A visit to PPC's Dwaalboom cement plant in Limpopo highlighted the downturn in construction and the application to government by cement manufacturers for hefty import tariff protection of some 45 percent. File Photo: IOL
CAPE TOWN -  A visit to PPC's Dwaalboom cement plant in Limpopo highlighted the downturn in construction and the application to government by cement manufacturers for hefty import tariff protection of some 45percent.

Requests for industrial protection are usually made only in weak markets, and when imported product prices have rendered the locally produced product uncompetitive.

In a way, US President Donald Trump, by starting a tariff war with China, has made import protection fashionable again.

Once one country starts implementing higher import tariffs outside the World Trade Organisation, as the US has done, other countries invariably are forced to respond with their own measures.

The result is that international trade slows, and then global economic growth slows, as is currently taking place.

The former apartheid government had high import protection in place for much of the local industry, because sanctions meant it needed to ensure that the local industry was self-sufficient.

It is useful to draw on the experience of the apartheid government of these measures.

The first is that consumer prices for the product being protected rise in line with the extent of import protection, which means that effectively, consumers subsidise the industry, on behalf of the government, to remain in business.

Other products up and downstream of the product being protected, also eventually have to have import protection, and eventually, inflation rises.

The second is that the product loses its competitive advantage, as it no longer has to fight for market share - competitors with perhaps newer and better technology are kept out of the local market.

The third effect is that it keeps businesses alive through government support, that would otherwise be unsustainable.

In South Africa there are many rural areas, such as Atlantis in the Western Cape and Qwaqwa in Free State, where there are old, empty factories.

These were areas once designated by the apartheid government as decentralised industrial spaces, and industrialists were provided with special incentives to move their operations there. When the incentives crumbled, so did these businesses.

On a bigger scale, consider the de-industrialisation and grinding poverty in the Soviet Union in the 20th century, when it barred nearly all imports as part of its Communist doctrine.

The freer global trade markets in recent years have clearly shown that some regions produce goods better, and at lower cost, than other markets, for various reasons. For instance, the climate and geography of Brazil means it is able to grow sugar crops that are far bigger than elsewhere.

Cement is produced in 158 out of 195 countries.

In South Africa, the industry, comprising some 17 plants - has a long established, but dissipating history of profitability and growth, catering mainly for the local market.

The dearth of construction work from the government and lack of investment by the private sector, has meant that only two thirds of the industry capacity is in use. In Dwaalboom, one of two kilns is mothballed.

With so many countries producing cement, South Africa could easily rely on imports.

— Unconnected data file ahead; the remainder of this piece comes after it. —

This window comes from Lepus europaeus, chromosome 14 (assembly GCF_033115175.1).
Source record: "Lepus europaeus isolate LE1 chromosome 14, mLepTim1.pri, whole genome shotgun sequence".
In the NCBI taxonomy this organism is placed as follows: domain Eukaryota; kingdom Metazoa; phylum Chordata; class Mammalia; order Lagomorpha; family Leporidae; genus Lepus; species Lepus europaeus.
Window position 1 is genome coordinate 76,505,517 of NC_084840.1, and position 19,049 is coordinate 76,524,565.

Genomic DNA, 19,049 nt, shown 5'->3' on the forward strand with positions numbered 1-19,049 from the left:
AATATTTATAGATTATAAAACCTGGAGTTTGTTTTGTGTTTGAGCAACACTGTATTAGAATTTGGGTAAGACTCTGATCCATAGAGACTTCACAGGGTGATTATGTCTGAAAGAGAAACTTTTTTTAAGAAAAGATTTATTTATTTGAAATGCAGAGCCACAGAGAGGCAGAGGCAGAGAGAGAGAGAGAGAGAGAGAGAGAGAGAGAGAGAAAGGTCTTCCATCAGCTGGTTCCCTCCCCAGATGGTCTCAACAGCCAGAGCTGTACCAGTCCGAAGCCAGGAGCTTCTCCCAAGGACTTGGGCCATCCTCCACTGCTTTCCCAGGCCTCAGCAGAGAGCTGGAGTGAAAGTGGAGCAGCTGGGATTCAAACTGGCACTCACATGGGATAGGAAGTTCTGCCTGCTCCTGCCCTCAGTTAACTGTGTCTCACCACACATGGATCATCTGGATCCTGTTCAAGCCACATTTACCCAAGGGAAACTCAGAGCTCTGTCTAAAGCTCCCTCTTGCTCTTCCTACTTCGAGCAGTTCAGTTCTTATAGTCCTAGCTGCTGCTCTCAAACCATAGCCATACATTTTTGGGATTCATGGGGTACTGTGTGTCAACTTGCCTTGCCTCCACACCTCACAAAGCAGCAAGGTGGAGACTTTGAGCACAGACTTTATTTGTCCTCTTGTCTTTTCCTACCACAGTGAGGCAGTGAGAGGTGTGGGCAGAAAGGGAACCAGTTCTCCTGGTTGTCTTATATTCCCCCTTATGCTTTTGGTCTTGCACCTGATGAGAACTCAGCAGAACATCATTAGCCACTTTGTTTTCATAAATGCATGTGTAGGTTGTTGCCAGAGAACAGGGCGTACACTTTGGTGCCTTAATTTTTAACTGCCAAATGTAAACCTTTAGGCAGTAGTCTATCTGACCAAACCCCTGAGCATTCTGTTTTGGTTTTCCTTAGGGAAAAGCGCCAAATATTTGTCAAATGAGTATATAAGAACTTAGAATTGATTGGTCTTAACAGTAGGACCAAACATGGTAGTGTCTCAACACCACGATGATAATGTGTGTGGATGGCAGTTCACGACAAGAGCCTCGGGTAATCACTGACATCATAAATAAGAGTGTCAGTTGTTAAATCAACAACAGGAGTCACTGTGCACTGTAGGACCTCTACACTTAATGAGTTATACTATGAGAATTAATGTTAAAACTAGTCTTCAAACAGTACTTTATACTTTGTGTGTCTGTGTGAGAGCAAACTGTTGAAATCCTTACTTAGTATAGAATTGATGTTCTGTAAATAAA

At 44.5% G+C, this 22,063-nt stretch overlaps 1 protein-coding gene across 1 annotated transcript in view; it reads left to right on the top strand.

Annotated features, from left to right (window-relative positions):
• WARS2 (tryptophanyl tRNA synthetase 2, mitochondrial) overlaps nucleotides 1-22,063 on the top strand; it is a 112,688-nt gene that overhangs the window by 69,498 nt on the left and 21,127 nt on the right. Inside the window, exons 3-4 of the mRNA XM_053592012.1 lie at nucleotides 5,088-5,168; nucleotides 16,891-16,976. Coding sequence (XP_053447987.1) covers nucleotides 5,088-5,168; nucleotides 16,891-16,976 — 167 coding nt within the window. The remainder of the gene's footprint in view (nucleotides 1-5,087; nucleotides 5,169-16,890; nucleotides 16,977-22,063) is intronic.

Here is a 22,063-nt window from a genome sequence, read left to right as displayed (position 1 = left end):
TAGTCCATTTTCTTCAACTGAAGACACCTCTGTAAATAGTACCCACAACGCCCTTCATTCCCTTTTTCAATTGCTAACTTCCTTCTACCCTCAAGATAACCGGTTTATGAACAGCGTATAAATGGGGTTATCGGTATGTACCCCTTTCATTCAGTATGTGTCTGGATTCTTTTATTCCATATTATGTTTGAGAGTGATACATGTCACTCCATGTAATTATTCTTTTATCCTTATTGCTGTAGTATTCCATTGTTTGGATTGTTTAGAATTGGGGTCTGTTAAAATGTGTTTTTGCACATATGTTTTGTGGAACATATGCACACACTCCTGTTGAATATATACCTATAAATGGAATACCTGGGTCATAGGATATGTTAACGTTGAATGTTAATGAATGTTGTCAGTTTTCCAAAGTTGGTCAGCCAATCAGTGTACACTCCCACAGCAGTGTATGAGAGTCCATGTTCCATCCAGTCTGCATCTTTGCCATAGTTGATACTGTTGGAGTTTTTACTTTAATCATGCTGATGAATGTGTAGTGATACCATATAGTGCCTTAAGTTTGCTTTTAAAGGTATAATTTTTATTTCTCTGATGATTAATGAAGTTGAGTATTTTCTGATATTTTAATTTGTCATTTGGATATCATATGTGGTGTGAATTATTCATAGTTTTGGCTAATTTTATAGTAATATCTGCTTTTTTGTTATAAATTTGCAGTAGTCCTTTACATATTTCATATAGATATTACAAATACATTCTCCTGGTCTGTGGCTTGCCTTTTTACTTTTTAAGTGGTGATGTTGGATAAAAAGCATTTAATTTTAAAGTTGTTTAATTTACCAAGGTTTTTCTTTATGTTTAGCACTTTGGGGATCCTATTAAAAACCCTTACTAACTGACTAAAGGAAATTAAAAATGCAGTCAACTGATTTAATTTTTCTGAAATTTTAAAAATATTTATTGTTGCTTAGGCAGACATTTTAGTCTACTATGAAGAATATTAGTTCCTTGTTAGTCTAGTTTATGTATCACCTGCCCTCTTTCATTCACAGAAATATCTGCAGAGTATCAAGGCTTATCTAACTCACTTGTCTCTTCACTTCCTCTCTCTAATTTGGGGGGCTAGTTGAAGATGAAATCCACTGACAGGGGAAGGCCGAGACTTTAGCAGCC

In the same vain, making cement is not rocket science. Considering that South Africa will need vast quantities of it, the jobs that the industry supports, the big role its plants have in the development of many rural areas, and the high cost of doing business relative to many other countries such as to meet black economic empowerment, quality, social and environmental regulations, there may be a case to level the playing fields on the pricing front.

Have local producers done enough to export more? Have they sweated the numbers on the benefits of consolidation?

Government local procurement regulations - government projects provide the bulk of demand for local cement - should already give local producers a leg up, and there are tentative signs that infrastructure spending is finally beginning to flow.

The International Trade Administration Commission’s pending decision on import tariffs for cement is a tough one.

PPC’s share price was trading 3.66percent lower at R3.40 on Friday, after slipping steadily from more than R8 a share in April last year. On November 8, it warned that headline earnings per share for the six months to September were expected to drop 65 to 85percent, due mainly to issues in Zimbabwe and lower sales volumes.

Sephaku Holdings on Thursday said that it had slipped into a R7.7million net loss in the six months to September 30, from a R26.5m profit in the corresponding period.

Its share price has drifted from more than R3 in 2017 to an untraded R1.25 on Friday.

Afrimat, a supplier of industrial minerals, has exposure to the industry through its supply of clinker. Its share price, which has risen steadily since the middle of last year, was trading 0.46percent higher at R22.55.

Road construction, materials handling and infrastructure group Raubex, which last week reported a 64.1percent rise in headline earnings per share off a low base, also reported “green shoots” of construction tender activity. Its share price was up 1.59percent to R21.13 on Friday.

Wilson Bayly Holmes-Ovcon is one of the last of the listed construction groups taking on new large construction contracts in South Africa outside of roads. Its share price was up 1.96percent to R143.77 on Friday, after having risen from around R99 in August.